Can we all say, here’s to the mom who breastfeeds, regardless of whether or not she chooses to cover up.   Here’s to the mom who bottle-feeds, whether by choice or necessity, because she’s making the best decision possible for her and her baby.   Here’s to the mom that spent hours preparing an organic feast for their children, because she’s doing so out of love.   Here’s to the mom that fed her kids frozen nuggets for dinner because she had a long day and that’s all she had time to make, and her kids are still loved and fed.   Here’s to the working mom who sends her kids to daycare, because she’s working hard for her family and enjoys her career.   Here’s to the stay-at-home-mom, who spends most of her time with her children, doing the hardest job there is.   Here’s to the mom that got hardly any sleep last night, who is barely surviving but tackled the day anyway.   Here’s to the mom that got a full-night’s sleep and found an hour to herself to get a pedicure, because she deserves the self-care.   Here’s to the mom that exercises on a regular basis, because it makes her feel better and more energetic.   Here’s to the mom that has no time or desire to exercise, but focusses her energy in other places that work best for her and her family.

Now, let us try to temper the mommy-wars and body-shaming-wars all in one step here, because the bullshit talk of “losing the baby weight” and “bouncing back after baby” still exists, and whether you do or don’t lose the baby weight, the labels and judgement will fly.   And guess what, ladies, this labelling is heard by our daughters.   So, let’s raise a glass again:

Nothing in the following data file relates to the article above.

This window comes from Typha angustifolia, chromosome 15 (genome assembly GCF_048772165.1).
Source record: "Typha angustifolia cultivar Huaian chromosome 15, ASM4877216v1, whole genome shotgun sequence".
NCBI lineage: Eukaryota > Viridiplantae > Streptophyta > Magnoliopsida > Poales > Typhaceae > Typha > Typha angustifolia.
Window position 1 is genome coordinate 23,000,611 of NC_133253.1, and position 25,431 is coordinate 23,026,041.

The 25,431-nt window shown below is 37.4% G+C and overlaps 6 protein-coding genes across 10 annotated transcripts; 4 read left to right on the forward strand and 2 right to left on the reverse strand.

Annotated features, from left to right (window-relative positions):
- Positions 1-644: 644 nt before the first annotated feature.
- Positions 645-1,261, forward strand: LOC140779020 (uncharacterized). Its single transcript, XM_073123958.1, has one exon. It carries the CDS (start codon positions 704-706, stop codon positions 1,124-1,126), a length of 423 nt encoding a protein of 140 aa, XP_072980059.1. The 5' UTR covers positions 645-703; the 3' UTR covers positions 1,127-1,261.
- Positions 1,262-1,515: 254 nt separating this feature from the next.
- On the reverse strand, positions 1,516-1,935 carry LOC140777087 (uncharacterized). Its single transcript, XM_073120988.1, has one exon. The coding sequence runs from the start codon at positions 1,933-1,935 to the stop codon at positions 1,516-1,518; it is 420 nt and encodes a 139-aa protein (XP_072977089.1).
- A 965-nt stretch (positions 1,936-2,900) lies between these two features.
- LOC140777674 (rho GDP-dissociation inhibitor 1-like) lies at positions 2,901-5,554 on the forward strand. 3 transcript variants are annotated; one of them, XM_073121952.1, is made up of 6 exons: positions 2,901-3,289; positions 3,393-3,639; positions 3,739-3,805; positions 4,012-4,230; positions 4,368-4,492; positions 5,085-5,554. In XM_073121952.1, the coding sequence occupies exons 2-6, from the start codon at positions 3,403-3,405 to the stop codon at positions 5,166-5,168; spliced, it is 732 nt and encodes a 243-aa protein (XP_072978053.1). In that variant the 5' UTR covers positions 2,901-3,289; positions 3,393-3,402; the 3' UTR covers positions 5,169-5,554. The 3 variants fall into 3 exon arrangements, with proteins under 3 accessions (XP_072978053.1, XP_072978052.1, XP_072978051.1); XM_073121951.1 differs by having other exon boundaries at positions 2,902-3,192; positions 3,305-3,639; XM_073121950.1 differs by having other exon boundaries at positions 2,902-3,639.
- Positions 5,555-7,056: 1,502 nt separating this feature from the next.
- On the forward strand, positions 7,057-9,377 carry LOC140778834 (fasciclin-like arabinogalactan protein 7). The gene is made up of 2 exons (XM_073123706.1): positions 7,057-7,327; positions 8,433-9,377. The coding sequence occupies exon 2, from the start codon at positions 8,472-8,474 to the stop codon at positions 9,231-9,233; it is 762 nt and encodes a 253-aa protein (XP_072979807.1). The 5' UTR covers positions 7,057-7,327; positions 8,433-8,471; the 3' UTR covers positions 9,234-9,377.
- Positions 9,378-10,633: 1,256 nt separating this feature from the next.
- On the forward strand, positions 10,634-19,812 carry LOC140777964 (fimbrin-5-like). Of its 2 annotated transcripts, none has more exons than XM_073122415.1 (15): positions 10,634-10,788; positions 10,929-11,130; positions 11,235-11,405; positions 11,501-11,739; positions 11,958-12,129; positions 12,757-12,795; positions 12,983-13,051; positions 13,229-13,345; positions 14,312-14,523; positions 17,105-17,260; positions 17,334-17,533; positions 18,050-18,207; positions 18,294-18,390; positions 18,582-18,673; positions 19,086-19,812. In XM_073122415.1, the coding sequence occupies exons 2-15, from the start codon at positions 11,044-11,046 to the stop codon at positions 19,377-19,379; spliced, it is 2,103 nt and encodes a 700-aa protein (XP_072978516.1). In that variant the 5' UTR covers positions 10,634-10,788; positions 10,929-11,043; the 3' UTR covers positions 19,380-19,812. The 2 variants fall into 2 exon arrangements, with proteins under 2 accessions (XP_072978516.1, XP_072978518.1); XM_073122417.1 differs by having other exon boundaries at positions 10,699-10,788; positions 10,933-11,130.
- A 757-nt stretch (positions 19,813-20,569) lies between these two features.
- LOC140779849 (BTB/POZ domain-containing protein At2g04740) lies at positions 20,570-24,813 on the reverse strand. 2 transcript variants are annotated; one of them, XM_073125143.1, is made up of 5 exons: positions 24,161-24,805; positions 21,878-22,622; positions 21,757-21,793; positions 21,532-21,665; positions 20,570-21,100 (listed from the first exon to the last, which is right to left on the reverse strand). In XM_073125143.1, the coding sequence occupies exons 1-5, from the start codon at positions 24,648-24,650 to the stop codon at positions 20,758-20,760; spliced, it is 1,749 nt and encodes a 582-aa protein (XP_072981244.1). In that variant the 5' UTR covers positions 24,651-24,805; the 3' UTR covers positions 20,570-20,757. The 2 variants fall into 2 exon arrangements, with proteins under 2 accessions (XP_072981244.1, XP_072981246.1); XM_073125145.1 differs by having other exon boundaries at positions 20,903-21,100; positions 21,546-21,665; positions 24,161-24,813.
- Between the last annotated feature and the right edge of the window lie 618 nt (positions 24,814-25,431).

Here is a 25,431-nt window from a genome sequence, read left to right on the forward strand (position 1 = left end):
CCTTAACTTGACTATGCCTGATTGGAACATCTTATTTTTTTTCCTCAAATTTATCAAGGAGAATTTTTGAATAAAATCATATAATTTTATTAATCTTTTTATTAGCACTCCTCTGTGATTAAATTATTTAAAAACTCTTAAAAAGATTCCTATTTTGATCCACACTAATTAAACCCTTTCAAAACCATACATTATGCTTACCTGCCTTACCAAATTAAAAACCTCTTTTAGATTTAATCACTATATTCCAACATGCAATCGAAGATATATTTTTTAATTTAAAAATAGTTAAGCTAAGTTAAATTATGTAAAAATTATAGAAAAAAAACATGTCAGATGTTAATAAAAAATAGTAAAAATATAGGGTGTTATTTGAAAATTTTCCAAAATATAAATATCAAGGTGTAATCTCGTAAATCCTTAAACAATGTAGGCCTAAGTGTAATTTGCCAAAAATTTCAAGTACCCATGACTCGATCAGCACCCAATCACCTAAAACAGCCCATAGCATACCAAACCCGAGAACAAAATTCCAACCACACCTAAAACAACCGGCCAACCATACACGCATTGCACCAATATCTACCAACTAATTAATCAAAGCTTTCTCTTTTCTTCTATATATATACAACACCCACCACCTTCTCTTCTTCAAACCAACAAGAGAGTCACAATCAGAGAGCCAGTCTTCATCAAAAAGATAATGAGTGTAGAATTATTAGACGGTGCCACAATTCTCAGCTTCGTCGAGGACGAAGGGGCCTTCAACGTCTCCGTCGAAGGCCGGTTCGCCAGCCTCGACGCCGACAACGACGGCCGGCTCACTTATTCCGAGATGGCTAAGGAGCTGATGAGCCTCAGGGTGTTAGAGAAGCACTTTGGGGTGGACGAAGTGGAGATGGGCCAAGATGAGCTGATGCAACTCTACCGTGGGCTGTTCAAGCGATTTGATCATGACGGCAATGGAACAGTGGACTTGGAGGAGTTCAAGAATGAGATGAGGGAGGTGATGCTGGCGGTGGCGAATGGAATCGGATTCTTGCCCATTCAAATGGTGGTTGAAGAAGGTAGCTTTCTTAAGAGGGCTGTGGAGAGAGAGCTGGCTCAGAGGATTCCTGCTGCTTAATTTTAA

Here’s to the mom who lost all her baby weight, without trying that hard.

Here’s to the mom, who lost all her baby weight, and worked really fucking hard for it.

Here’s to the mom, who never lost her baby weight, and is perfectly happy just the way she is.

Here’s to the mom, who never lost her baby weight, who is struggling and trying her hardest to be the best version of herself.

Because all 4 of these moms are beautiful warriors.   Just the way they are.

Here is to the moms of all shapes, sizes and worldviews, because if we cannot find it within ourselves to embrace our own differences, our daughters won’t embrace their differences either.

We can do this, fellow moms.   We can go back to that pure-souled baby mindset, and learn to see each other, and more importantly, ourselves, with love.   We can be confident in our own choices without being judgemental of others, and in doing so, we will teach our children to do the same.